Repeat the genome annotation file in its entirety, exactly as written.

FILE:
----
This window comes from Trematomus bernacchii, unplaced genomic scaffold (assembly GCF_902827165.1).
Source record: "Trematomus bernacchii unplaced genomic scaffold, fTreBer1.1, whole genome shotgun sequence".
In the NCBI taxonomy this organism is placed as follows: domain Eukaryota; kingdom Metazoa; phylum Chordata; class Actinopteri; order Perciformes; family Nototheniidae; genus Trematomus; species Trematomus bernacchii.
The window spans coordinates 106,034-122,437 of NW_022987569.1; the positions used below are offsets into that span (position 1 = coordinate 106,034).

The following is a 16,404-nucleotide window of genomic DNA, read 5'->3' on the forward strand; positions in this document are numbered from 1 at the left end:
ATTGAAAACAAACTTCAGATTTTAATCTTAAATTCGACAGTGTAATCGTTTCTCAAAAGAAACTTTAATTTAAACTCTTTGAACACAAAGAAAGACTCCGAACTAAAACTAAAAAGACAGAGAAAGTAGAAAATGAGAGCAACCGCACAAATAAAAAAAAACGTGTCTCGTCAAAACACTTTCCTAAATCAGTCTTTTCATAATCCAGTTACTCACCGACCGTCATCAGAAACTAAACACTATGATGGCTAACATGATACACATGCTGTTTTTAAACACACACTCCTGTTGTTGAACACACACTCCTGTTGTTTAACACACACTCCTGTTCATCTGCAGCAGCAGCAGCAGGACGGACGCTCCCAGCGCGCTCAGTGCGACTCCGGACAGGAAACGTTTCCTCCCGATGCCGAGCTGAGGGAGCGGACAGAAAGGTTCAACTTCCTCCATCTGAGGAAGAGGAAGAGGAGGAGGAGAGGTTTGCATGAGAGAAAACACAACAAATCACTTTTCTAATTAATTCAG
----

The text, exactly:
This window comes from Trematomus bernacchii, unplaced genomic scaffold (assembly GCF_902827165.1).
Source record: "Trematomus bernacchii unplaced genomic scaffold, fTreBer1.1, whole genome shotgun sequence".
In the NCBI taxonomy this organism is placed as follows: domain Eukaryota; kingdom Metazoa; phylum Chordata; class Actinopteri; order Perciformes; family Nototheniidae; genus Trematomus; species Trematomus bernacchii.
The window spans coordinates 106,034-122,437 of NW_022987569.1; the positions used below are offsets into that span (position 1 = coordinate 106,034).

The following is a 16,404-nucleotide window of genomic DNA, read 5'->3' on the forward strand; positions in this document are numbered from 1 at the left end:
ATTGAAAACAAACTTCAGATTTTAATCTTAAATTCGACAGTGTAATCGTTTCTCAAAAGAAACTTTAATTTAAACTCTTTGAACACAAAGAAAGACTCCGAACTAAAACTAAAAAGACAGAGAAAGTAGAAAATGAGAGCAACCGCACAAATAAAAAAAAACGTGTCTCGTCAAAACACTTTCCTAAATCAGTCTTTTCATAATCCAGTTACTCACCGACCGTCATCAGAAACTAAACACTATGATGGCTAACATGATACACATGCTGTTTTTAAACACACACTCCTGTTGTTGAACACACACTCCTGTTGTTTAACACACACTCCTGTTCATCTGCAGCAGCAGCAGCAGGACGGACGCTCCCAGCGCGCTCAGTGCGACTCCGGACAGGAAACGTTTCCTCCCGATGCCGAGCTGAGGGAGCGGACAGAAAGGTTCAACTTCCTCCATCTGAGGAAGAGGAAGAGGAGGAGGAGAGGTTTGCATGAGAGAAAACACAACAAATCACTTTTCTAATTAATTCAG